The concerns and criticisms above are all valid and yet one cannot argue against the policy itself. If we were to assume that the Government does execute the policy properly, then the benefits are several:

  1. Targeted subsidy: Instead of providing the good/service at a particular price to everyone, the money can now be transferred to targeted socio-economic groups based on the needs. Using the UID mechanism the government will now be able to make sure that there are no replications and recognise the people most in need of the benefits. This will save resources and thus allow greater benefits for the people in need.
  2. Flexibility in consumption: So far, individuals entitled to benefits were given a quota for each good/service. For example x number of gas cylinders per year. Thus to utilise their benefits, the consumer had to buy that number of cylinders even if they did not need it. With direct cash transfers, the subsidy that the government provided for the those x cylinders will now be available to the consumer who may choose to utilise the money based on their individual needs.
  3. Reduction in leakages: With direct transfers, the elaborate delievery mechanism run by the government can now be avoided. This will reduce the power of the babus sitting in the government offices and thus reduce the scope for corruption and bribes. Opportunities for the same bureaucrats to seize the goods and sell them on a black market will also be removed allowing the benefits to actually reach the intended targets.
  4. Erosion of Government monopoly: With the money now in the hand of the people they are no longer forced to deal with the government delievery mechanism and can purchase their good/services from a 3rd party private vendor. This will allow multiple benefits: The consumer will benefit with better quality goods, the businesses will benefit with the increase in market size and the efficiency in these markets will improve due to competition between private parties.

However, there was a big 'if' in my argument. These benefits will only be realised if the execution is done well. The speed with which Congress is trying to execute the policy is my biggest concern. Changing such a long standing status quo should be done with more care. It gives me hope however, that since they are banking on this policy to win them the next election, they will ensure that the public does not suffer. But will this mean smooth execution or running parallel systems of subsidies and direct cash transfers? We will have to wait and see.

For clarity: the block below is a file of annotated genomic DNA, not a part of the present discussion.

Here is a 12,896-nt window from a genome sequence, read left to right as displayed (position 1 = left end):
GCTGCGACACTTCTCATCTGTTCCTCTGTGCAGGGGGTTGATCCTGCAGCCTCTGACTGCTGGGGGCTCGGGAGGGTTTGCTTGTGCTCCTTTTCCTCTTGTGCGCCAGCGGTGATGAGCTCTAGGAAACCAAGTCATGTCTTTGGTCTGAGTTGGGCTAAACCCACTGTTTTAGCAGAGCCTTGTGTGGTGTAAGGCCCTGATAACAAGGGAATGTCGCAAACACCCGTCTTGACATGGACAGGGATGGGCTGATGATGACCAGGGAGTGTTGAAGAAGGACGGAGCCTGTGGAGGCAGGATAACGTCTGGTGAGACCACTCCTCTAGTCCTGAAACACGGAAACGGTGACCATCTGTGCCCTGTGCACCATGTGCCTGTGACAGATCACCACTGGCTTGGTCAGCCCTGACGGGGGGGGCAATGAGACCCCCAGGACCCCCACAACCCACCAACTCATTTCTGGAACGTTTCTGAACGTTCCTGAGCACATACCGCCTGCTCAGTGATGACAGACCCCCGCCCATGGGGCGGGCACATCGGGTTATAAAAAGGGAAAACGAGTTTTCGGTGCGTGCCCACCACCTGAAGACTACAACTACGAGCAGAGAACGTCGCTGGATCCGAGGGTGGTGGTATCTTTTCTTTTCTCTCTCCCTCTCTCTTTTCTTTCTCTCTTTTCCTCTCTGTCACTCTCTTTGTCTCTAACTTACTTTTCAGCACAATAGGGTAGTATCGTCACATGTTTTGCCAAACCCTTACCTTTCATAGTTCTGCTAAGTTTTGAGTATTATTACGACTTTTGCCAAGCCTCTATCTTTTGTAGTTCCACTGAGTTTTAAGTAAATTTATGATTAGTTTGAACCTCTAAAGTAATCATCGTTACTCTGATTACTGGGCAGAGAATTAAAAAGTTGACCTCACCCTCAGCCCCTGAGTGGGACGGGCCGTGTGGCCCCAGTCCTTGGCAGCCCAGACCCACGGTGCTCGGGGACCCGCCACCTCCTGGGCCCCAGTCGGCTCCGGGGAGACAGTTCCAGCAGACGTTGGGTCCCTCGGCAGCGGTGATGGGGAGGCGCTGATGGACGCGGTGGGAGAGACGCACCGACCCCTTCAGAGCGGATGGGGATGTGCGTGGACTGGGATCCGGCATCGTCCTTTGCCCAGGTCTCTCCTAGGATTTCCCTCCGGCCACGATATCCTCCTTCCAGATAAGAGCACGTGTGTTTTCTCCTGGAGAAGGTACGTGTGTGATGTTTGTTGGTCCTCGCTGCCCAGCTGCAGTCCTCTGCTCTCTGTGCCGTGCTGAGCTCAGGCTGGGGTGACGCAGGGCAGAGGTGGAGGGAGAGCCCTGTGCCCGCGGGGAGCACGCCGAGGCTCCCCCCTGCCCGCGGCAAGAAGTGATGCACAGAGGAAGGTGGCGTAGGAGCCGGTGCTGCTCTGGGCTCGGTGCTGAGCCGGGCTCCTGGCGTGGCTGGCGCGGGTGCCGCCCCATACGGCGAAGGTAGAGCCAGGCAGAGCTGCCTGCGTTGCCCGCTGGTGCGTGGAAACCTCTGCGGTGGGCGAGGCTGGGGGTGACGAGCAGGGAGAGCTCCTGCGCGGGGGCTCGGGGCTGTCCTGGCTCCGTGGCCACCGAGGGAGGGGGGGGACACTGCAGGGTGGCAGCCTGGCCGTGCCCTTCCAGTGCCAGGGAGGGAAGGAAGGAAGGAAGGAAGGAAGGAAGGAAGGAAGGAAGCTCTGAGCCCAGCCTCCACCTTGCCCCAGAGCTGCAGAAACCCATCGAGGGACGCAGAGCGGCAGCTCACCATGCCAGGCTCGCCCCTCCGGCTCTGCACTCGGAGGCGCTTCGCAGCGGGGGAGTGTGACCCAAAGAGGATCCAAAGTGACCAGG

Friday, 18 January 2013

Foreign Homosexual Couples Barred from Renting Surrogates

Surrogate mother is someone who rents out her womb to carry and give birth to someone else's child. These are used by people who, for whatever reason, cannot (or choose not) bear the child themselves. The idea is not foreign; our ancient Hindu scriptures demonstrates how the idea was conceived eons ago. For example, Balarama (reincarnation of the Snake God, brother of Lord Krishna) miraculously moves from the womb of Devaki to Rohini to avoid being killed by his cruel uncle.

Recently, the Union Home Ministry has issued stringent guidelines regarding visas issued to foreigners seeking to 'rent a womb' in India. Most of the recommendations seem sensible although cumbersome. However, there is another clause that bars homosexual couples from this service.

India has for long discriminated against homosexuality. Up till 2009 it was illegal for two members of the sex to have sexual intercourse under Section 377 of the Indian Penal Code. It was only after the Delhi High Court struck it down citing a direct violation of the fundamental rights provided by the Indian constitution that homosexuality was properly recognised. Now a branch of the Government has gone to create another hinderance for people with this sexual orientation. These are new regulations and the fact that our leaders are still thinking along these lines is, while not surprising, irritating.

India moves ahead, our leaders pull us back.